Flu season packs a punch with a feverish pitch

By JAN LARSON McLAUGHLIN

BG Independent News

 

This season’s flu strain is packing a punch and is showing no sign of giving up anytime soon.

Though no “outbreaks” have been reported yet in Wood County, the flu has many local residents coughing, with fevers and headaches. On top of that, the H3N2 strain that is hitting throughout the U.S. also brings with it vomiting and diarrhea.

“It’s a bad flu season, said Alex Aspacher, community outreach coordinator with the Wood County Health District.

Part of the reason is that the H2N3 strain blanketing the country is resistant to the immunizations that many Americans got to ward off the flu.

“The vaccine is a little less effective against that strain,” Aspacher said.

Doctors’ offices and hospitals are required to report flu cases to the health district. As of last week, 38 Wood County residents had been hospitalized due to the flu. Public health officials realize there are many more local residents suffering from the flu who tough it out and do not seek medical care.

No deaths have been reported in Wood County, though Lucas County has seen one child and three adults die from the flu this season.

Those most susceptible to the H3N2 flu strain are people with weakened immune systems, the elderly and children.

Some Toledo area emergency rooms are struggling to handle all the flu cases flooding through their doors. Some hospitals have asked that flu sufferers seek care at other sites like urgent care centers, to relieve the demands on emergency rooms.

Wood County Hospital Emergency Department is handling the increased patient load so far.

“We are getting several flu cases,” said emergency department nursing supervisor Renee Baker. “They are right on track with other years.”

The symptoms being seen at the Wood County ER include respiratory issues and “a lot of nausea,” she said.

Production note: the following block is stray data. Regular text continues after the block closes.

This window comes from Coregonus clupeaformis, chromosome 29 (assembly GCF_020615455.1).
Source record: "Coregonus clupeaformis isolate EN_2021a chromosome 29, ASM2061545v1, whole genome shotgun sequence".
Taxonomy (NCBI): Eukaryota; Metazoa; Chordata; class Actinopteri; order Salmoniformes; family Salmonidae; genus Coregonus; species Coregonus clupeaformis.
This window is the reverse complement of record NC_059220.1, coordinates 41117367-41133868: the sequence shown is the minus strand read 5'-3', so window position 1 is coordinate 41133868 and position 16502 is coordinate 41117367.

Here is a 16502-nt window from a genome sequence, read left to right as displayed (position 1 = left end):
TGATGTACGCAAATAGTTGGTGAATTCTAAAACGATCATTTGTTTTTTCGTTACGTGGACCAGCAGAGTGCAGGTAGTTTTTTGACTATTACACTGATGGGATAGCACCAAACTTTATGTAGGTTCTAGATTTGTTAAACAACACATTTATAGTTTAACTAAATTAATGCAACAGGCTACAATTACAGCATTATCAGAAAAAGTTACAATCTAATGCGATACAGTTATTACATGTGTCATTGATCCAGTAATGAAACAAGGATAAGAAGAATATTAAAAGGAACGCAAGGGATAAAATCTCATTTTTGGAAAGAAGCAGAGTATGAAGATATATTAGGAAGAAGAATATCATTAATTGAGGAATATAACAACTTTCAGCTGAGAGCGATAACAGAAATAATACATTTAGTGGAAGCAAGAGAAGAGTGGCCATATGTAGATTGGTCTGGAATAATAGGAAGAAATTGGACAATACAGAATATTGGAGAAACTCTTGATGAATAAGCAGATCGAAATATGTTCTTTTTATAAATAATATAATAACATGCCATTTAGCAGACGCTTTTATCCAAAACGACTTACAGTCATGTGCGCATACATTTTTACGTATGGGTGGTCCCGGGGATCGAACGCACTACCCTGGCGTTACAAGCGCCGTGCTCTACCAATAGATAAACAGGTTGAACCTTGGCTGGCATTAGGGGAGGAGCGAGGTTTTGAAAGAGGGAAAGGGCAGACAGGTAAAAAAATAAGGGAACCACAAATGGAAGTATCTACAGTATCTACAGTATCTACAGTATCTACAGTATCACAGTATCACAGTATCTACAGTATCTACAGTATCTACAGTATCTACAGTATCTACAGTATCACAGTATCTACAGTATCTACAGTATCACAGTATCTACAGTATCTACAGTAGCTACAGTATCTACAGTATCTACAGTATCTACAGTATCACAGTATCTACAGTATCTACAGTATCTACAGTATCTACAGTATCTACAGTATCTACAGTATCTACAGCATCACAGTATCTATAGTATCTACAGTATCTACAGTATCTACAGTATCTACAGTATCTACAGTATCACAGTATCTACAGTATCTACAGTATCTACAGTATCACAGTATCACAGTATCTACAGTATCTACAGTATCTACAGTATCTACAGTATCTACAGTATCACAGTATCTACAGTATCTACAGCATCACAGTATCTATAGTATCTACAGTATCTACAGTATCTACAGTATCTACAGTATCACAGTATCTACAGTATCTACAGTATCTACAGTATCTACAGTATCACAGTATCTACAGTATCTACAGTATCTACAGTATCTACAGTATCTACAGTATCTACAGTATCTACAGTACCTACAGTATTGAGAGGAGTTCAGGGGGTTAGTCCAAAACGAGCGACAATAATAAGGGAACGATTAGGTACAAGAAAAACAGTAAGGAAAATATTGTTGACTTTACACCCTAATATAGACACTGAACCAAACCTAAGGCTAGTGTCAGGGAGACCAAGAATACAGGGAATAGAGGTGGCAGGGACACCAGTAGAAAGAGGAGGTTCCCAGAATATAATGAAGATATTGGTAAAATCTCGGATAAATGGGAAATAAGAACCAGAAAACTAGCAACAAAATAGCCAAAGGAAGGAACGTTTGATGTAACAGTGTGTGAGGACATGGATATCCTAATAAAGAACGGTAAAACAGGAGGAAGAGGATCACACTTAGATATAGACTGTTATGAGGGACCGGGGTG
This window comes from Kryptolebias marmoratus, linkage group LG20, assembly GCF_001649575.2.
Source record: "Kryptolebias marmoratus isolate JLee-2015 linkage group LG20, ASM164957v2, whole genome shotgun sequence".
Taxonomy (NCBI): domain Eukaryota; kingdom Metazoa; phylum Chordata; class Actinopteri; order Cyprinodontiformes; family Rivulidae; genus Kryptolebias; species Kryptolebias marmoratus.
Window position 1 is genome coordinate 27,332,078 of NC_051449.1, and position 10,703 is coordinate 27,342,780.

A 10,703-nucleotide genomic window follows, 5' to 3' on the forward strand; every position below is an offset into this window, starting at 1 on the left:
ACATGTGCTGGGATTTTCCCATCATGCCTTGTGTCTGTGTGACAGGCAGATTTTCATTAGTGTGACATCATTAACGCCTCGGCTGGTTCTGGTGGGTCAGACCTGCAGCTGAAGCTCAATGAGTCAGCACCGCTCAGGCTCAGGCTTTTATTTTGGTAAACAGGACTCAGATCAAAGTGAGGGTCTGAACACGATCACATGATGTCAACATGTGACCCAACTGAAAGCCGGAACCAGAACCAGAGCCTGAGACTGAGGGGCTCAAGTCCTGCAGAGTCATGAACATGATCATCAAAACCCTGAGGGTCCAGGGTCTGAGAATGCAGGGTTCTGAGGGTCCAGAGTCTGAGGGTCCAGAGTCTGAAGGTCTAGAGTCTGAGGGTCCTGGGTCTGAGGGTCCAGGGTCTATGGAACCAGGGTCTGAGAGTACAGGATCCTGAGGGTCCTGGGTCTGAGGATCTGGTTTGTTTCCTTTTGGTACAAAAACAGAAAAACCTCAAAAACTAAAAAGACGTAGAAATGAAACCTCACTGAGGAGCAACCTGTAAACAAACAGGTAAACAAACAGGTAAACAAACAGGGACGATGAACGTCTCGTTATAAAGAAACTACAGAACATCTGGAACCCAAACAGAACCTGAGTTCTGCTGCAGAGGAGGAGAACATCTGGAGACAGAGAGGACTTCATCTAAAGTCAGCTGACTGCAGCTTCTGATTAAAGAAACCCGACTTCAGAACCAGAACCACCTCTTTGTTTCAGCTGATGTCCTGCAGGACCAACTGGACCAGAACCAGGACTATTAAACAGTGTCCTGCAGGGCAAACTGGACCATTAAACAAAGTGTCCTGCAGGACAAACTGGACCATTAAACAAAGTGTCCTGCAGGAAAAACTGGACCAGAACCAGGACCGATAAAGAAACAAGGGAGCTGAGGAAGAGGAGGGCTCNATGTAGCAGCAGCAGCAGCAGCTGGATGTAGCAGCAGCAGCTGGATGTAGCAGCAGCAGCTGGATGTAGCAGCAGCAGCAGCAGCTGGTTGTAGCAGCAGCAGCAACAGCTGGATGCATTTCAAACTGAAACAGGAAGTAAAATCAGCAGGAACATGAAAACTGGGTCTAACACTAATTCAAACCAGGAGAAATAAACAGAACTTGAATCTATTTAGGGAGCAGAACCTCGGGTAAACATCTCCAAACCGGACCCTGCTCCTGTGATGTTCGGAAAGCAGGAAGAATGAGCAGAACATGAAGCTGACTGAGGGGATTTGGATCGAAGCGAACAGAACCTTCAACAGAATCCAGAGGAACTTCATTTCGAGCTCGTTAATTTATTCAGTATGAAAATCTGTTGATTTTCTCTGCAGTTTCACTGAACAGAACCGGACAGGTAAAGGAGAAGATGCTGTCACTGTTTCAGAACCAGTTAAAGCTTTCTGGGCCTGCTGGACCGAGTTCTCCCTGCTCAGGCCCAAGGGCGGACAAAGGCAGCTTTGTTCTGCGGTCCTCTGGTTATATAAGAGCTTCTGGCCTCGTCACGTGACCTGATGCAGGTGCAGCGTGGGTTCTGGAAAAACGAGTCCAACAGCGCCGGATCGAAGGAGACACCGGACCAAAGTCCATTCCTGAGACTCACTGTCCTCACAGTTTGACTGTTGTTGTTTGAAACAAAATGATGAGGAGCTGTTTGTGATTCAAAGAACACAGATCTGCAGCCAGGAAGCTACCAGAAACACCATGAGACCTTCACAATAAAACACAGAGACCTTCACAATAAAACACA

“So far we’ve been able to handle it. We haven’t had to divert anyone,” Baker said.

The U.S. Centers for Disease Control and Prevention has found widespread influenza in all states except Hawaii and the District of Columbia. Doctors’ offices, clinics and emergency rooms all over the country are feeling the impact from the flu.

Generally, people most at risk for complications are older people, children and people with weak immune systems.

It has been an early flu season that seems to be peaking now. According to the CDC, there were 11,718 new laboratory-confirmed cases during the week ending Jan. 6, bringing the season total to 60,161.

Those older than 65 represent the largest group hospitalized, though people within the 50-to-64 age range and children younger than 5 are also experiencing high rates of hospitalization.

H3N2 seasons are associated with higher rates of hospitalizations and deaths, as well as with lower vaccine effectiveness, possibly as low as 30 percent for this season. This strain tends to produce more severe symptoms, particularly among older persons.

Wood County Health District is providing information on how long-term care facilities can best respond to widespread influenza activity.

  • Influenza generally spreads more quickly in inpatient facilities, and older people are at greater risk to acquire the illness and experience more serious symptoms. While influenza usually affects older people the most, it can also be severe or fatal for children and young adults. This year’s flu season has affected more people due partly to the more active and resilient H3N2 strain of the illness.
  • The health district is reminding health care facilities that they can minimize the spread of influenza with some simple guidance. This includes posting signage that encourages people to delay visits if they have a cough or flu symptoms, or acquire a protective mask to keep themselves and others safe if they must visit. Visitors should wash their hands or use hand sanitizer often.
  • Influenza is a respiratory illness that is different than viral gastroenteritis, a digestive illness sometimes referred to as “stomach flu.” Flu symptoms include fever, cough, sore throat, runny or stuffy nose, body aches, headache, chills and fatigue. Some people also may have vomiting and diarrhea. People may be infected with influenza and have respiratory symptoms without a fever.
  • Increased influenza activity is also a good opportunity to remind the public of ways they can avoid the flu. Regularly wash your hands, cover your cough, and get a flu shot, if you haven’t already. If you get sick, your doctor may prescribe antiviral medication to make your symptoms milder, shorten the time you are sick, and reduce the risk of complications.
print